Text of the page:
Sunday, March 9, 2014
INFINITY HALL LIVE continues with a concert by Grammy Award-winning artist Shelby Lynne. Since her debut in 1989, Shelby Lynne has been difficult to define with her music ranging from country, blues, Southern soul, roots rock, Western swing, jazz and adult contemporary pop. When asked to define herself, Lynne replied simply, "I try not to define anything really, myself especially. I like to let the music do the talking." This simple statement speaks volumes to her craft. Shelby Lynne is a musician at heart, bringing her soulful, down-home sound and style to countless individuals. Born in Virginia but raised in rural Alabama, Lynne struggled at the onset of her career. It wasn't until her 2000 album, I Am Shelby Lynne, that she garnered critical acclaim, propelling her into the international spotlight. Since then, she has continued to dazzle audiences across the country, asserting herself as one of country music's greats. Lynne has even made inroads onto the silver screen, appearing in several films, most notably the Johnny Cash biopic, Walk the Line. At Infinity Hall, Lynne takes the stage with accomplished Nashville guitarist John Jackson. "John Jackson is an excellent guitar-playing friend of mine, " she says, introducing Jackson, who has played with musicians like Bob Dylan and Lucinda Williams. Although the pair performs only with guitars, vocals, and a harmonica,Lynne's music fills the room and captivates the audience. Her set includes three songs from I Am Shelby Lynne, the album that earned her a Grammy in 2001 for Best New Artist. The show also includes a moving performance of "Pretend," an original song she included on her 2008 Dusty Springfield tribute album, Just A Little Lovin', and "Killin' Kind," which appeared in the film, Bridget Jones's Diary.
Sunday, March 16, 2014
The Wailin' Jennys
The Wailin' Jennys bring their brand of folk and contemporary roots music to Infinity Hall. Brought together in 2002 for what was supposed to be a one-time coffee house gig in Winnipeg, this award-winning trio soon found their irresistible chemistry and tight vocal harmonies were winning over audiences throughout North America and beyond. Comprised of Nicky Mehta, Ruth Moody, and Heather Masse, The Wailin' Jennys have toured extensively since the release of their eponymously named first studio album in 2003. They've collaborating with a variety of artists and become a fixture as musical guests on public radio's A Prairie Home Companion. Steeped in classical music and art, The Wailin' Jennys have developed a style and sound all their own. With heavy use of acoustic instruments, the group's musical influences range from 70s rock to traditional Celtic folk tunes. Their complexities in style and musical offering only serve to distinguish them further from the rest of the music industry.Having won a Juno Award (Canadian Grammy) in 2005 for their album, 40 Days, The Wailin' Jennys have continued to enjoy success, including their newest album, Bright Morning Stars, released to critical acclaim in the United States and Canada.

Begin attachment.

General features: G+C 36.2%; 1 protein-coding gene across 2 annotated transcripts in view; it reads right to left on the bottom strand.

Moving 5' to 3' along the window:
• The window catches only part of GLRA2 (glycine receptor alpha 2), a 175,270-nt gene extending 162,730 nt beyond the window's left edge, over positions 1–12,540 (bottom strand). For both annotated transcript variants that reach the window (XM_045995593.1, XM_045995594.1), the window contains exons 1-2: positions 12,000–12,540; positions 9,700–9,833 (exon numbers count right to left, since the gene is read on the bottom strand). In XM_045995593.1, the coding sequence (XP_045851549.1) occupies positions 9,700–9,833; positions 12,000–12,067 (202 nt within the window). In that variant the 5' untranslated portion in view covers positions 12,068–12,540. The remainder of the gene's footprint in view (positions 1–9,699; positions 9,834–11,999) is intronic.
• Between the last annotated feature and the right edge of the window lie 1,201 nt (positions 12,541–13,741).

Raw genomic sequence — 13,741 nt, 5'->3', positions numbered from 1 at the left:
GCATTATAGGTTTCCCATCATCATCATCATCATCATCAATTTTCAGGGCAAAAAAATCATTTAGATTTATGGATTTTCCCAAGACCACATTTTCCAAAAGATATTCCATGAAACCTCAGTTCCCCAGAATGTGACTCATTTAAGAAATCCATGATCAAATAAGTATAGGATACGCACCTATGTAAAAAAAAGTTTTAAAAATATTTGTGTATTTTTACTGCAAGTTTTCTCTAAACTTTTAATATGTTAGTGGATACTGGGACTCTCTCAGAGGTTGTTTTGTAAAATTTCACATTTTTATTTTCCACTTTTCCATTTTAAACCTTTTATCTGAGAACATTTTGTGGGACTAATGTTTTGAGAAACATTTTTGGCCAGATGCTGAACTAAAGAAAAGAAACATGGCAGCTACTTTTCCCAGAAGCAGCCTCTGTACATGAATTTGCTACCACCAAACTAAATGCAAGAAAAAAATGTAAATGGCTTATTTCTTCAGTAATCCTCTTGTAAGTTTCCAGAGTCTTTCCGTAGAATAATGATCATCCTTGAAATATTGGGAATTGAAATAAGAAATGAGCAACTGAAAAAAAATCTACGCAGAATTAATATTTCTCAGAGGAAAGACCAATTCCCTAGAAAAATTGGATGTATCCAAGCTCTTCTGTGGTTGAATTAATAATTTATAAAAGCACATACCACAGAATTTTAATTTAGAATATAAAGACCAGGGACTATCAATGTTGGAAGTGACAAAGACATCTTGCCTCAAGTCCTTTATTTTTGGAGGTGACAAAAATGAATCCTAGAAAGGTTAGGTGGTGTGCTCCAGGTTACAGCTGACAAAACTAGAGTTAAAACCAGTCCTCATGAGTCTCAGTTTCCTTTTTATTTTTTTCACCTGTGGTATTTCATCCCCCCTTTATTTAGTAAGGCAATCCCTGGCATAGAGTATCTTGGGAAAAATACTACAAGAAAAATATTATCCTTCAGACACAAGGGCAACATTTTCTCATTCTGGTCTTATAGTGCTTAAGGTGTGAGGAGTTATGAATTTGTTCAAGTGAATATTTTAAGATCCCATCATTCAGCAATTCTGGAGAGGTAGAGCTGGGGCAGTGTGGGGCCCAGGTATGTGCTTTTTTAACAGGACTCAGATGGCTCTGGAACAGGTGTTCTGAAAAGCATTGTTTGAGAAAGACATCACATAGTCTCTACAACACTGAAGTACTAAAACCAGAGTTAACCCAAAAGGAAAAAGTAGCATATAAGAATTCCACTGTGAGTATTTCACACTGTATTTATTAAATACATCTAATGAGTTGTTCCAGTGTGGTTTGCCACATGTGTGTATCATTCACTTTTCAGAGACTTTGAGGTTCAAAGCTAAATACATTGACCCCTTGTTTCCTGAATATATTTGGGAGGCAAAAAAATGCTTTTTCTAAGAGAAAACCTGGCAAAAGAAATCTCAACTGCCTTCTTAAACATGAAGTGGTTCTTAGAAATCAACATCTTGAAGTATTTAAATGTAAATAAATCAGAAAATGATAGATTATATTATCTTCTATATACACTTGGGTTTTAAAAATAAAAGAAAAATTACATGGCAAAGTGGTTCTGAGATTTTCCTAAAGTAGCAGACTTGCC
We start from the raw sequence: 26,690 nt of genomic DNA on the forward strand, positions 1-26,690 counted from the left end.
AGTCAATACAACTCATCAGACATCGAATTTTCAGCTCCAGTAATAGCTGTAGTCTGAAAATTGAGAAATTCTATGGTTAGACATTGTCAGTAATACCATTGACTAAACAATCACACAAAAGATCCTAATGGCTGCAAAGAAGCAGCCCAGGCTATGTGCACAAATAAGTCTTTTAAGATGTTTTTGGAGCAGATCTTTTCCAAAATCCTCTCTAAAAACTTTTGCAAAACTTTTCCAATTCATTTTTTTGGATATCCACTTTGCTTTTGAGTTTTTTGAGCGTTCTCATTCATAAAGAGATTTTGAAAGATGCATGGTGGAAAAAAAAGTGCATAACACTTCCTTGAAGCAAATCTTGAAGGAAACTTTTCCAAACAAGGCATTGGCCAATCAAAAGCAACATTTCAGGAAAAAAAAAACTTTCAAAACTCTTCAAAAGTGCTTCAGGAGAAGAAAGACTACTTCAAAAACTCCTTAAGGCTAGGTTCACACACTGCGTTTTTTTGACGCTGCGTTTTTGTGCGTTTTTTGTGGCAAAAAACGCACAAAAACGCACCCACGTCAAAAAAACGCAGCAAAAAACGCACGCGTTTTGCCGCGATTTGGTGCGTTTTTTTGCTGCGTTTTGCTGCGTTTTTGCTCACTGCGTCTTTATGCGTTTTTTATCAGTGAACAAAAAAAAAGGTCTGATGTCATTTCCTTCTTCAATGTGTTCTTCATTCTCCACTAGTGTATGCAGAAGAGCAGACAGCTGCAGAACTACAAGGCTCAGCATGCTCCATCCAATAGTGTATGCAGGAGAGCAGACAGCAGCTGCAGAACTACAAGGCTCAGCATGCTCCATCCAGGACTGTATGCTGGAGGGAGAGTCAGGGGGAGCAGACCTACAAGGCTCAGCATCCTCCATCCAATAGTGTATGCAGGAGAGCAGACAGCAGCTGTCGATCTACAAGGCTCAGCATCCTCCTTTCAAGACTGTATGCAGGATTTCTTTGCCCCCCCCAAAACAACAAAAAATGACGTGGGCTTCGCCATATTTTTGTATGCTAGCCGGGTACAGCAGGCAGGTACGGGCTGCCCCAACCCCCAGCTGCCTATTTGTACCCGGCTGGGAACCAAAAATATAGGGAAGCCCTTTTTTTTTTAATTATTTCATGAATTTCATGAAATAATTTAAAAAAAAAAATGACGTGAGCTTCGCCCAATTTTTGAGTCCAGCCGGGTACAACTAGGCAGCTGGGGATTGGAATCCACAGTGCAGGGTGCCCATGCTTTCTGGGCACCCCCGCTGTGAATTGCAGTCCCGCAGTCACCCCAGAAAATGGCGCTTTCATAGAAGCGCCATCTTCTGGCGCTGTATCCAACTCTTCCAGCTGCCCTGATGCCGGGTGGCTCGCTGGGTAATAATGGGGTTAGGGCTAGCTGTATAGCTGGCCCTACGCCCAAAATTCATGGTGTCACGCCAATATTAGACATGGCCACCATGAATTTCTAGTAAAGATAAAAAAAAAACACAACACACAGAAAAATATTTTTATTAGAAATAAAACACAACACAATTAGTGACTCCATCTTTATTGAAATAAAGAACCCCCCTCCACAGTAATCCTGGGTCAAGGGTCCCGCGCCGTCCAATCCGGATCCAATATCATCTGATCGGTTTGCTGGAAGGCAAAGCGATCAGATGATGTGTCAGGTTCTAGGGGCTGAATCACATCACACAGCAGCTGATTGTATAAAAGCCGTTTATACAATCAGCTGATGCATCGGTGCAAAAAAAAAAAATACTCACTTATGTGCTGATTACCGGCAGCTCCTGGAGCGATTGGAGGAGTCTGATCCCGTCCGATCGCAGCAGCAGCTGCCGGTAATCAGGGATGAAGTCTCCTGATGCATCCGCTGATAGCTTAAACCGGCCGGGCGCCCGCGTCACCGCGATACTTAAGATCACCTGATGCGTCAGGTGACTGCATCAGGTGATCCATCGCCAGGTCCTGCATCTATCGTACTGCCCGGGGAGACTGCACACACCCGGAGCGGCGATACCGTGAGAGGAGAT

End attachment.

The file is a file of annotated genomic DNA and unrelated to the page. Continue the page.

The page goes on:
Sunday, March 23, 2014
The Pittsburgh-based fusion band Rusted Root brings their unique percussive jam-rock sound to the historic stage at Infinity Hall. With a highly unique sound, the band has cultivated a loyal following, selling more than 3 million albums worldwide. Originally formed in 1990, the band has been characterized as many things: a jam band, an eclectic collection, a college-radio wonder. Whatever the case, the band has been nothing but popular. With consistently sold-out tours, Rusted Root appears to be garnering the attention of more than just their loyal "Rootheads." Blending world influences from the African, Indian, and Middle Eastern traditions, Rusted Root embodies a percussion-driven rock band with heavy use of tight vocal harmony and pulsing chords. With hit songs like "Send Me on My Way" and "Dance in the Middle," Rusted Root has become an immovable facet in alternative rock.
Sunday, March 30, 2014
Emmy and Grammy Award-winning artist Buckwheat Zydeco and his band bring the Creole dance party to Infinity Hall. Born Stanley Joseph Dural, Jr. in 1947, Zydeco was raised in a large, musical family in Lafayette, Louisiana. "Growing up, the thing that made me happy was music," said Zydeco. "When you're listening to music or you're playing music, you got no business being sad." Zydeco's father played the accordion, but the young man originally refused to take up the instrument, dismissing the traditional zydeco music of his father's generation. He preferred playing the organ and listening to R&B. That changed in 1976, when he joined the "King of Zydeco" Clifton Chenier as a keyboard player. After learning to play the accordion, Zydeco formed his own band in 1979. For over three decades, Buckwheat Zydeco has been delighting audiences with his contemporary style of creole music. "It's based on the rhythm and blues. Whether you're playing an up-tempo song or a slow song, they always have that energy and that certain beat that go together with the music. It's always played with the washboard," says Zydeco, who plays the accordion, organ, and sings. Buckwheat Zydeco is an accomplished artist. He won an Emmy for his music in the television movie Pistol Pete: The Life And Times Of Pete Maravich and a Grammy for Best Zydeco Music Album in 2010 for Lay Your Burden Down. Zydeco also played at the closing ceremonies during the 1996 Summer Olympics in Atlanta, Georgia, and performed at both inaugurations for President William Jefferson Clinton. His infectious music appeals to people of all ages. In 2010, Zydeco released his second children's album, Bayou Boogie. Zydeco keeps Louisiana tradition alive with his infectious music, encouraging the audience to boogie to the Buckwheat beat.